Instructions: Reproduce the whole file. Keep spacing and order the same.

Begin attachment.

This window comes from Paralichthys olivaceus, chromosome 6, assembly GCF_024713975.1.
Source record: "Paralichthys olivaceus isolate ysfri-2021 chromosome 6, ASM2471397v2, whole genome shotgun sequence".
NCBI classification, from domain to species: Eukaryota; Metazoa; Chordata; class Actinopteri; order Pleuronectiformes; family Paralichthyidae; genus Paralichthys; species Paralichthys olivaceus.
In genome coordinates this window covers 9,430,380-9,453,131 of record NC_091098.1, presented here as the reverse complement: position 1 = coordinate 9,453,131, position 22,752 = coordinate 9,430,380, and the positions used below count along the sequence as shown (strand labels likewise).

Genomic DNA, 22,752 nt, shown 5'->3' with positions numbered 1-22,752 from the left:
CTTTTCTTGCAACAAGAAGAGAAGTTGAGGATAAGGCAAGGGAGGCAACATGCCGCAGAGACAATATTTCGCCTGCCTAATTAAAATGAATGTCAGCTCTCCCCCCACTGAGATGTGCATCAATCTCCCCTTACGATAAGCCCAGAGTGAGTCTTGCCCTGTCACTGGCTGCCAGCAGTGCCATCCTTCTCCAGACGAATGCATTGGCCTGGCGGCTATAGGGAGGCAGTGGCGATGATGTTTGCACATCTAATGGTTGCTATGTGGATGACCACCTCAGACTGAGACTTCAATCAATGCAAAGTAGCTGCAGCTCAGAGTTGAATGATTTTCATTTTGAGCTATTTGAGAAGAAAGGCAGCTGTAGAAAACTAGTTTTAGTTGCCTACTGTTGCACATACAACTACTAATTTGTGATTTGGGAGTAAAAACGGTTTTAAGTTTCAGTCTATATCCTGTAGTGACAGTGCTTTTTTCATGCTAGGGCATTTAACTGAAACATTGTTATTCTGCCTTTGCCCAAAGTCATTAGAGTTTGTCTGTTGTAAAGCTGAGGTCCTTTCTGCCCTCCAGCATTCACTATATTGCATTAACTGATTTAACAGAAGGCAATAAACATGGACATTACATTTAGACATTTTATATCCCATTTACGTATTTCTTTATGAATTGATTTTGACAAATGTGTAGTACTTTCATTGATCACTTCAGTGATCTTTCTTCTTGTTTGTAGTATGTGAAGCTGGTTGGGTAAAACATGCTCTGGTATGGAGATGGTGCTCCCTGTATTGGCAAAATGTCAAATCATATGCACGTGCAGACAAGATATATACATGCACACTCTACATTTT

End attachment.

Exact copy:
This window comes from Paralichthys olivaceus, chromosome 6, assembly GCF_024713975.1.
Source record: "Paralichthys olivaceus isolate ysfri-2021 chromosome 6, ASM2471397v2, whole genome shotgun sequence".
NCBI classification, from domain to species: Eukaryota; Metazoa; Chordata; class Actinopteri; order Pleuronectiformes; family Paralichthyidae; genus Paralichthys; species Paralichthys olivaceus.
In genome coordinates this window covers 9,430,380-9,453,131 of record NC_091098.1, presented here as the reverse complement: position 1 = coordinate 9,453,131, position 22,752 = coordinate 9,430,380, and the positions used below count along the sequence as shown (strand labels likewise).

Genomic DNA, 22,752 nt, shown 5'->3' with positions numbered 1-22,752 from the left:
CTTTTCTTGCAACAAGAAGAGAAGTTGAGGATAAGGCAAGGGAGGCAACATGCCGCAGAGACAATATTTCGCCTGCCTAATTAAAATGAATGTCAGCTCTCCCCCCACTGAGATGTGCATCAATCTCCCCTTACGATAAGCCCAGAGTGAGTCTTGCCCTGTCACTGGCTGCCAGCAGTGCCATCCTTCTCCAGACGAATGCATTGGCCTGGCGGCTATAGGGAGGCAGTGGCGATGATGTTTGCACATCTAATGGTTGCTATGTGGATGACCACCTCAGACTGAGACTTCAATCAATGCAAAGTAGCTGCAGCTCAGAGTTGAATGATTTTCATTTTGAGCTATTTGAGAAGAAAGGCAGCTGTAGAAAACTAGTTTTAGTTGCCTACTGTTGCACATACAACTACTAATTTGTGATTTGGGAGTAAAAACGGTTTTAAGTTTCAGTCTATATCCTGTAGTGACAGTGCTTTTTTCATGCTAGGGCATTTAACTGAAACATTGTTATTCTGCCTTTGCCCAAAGTCATTAGAGTTTGTCTGTTGTAAAGCTGAGGTCCTTTCTGCCCTCCAGCATTCACTATATTGCATTAACTGATTTAACAGAAGGCAATAAACATGGACATTACATTTAGACATTTTATATCCCATTTACGTATTTCTTTATGAATTGATTTTGACAAATGTGTAGTACTTTCATTGATCACTTCAGTGATCTTTCTTCTTGTTTGTAGTATGTGAAGCTGGTTGGGTAAAACATGCTCTGGTATGGAGATGGTGCTCCCTGTATTGGCAAAATGTCAAATCATATGCACGTGCAGACAAGATATATACATGCACACTCTACATTTT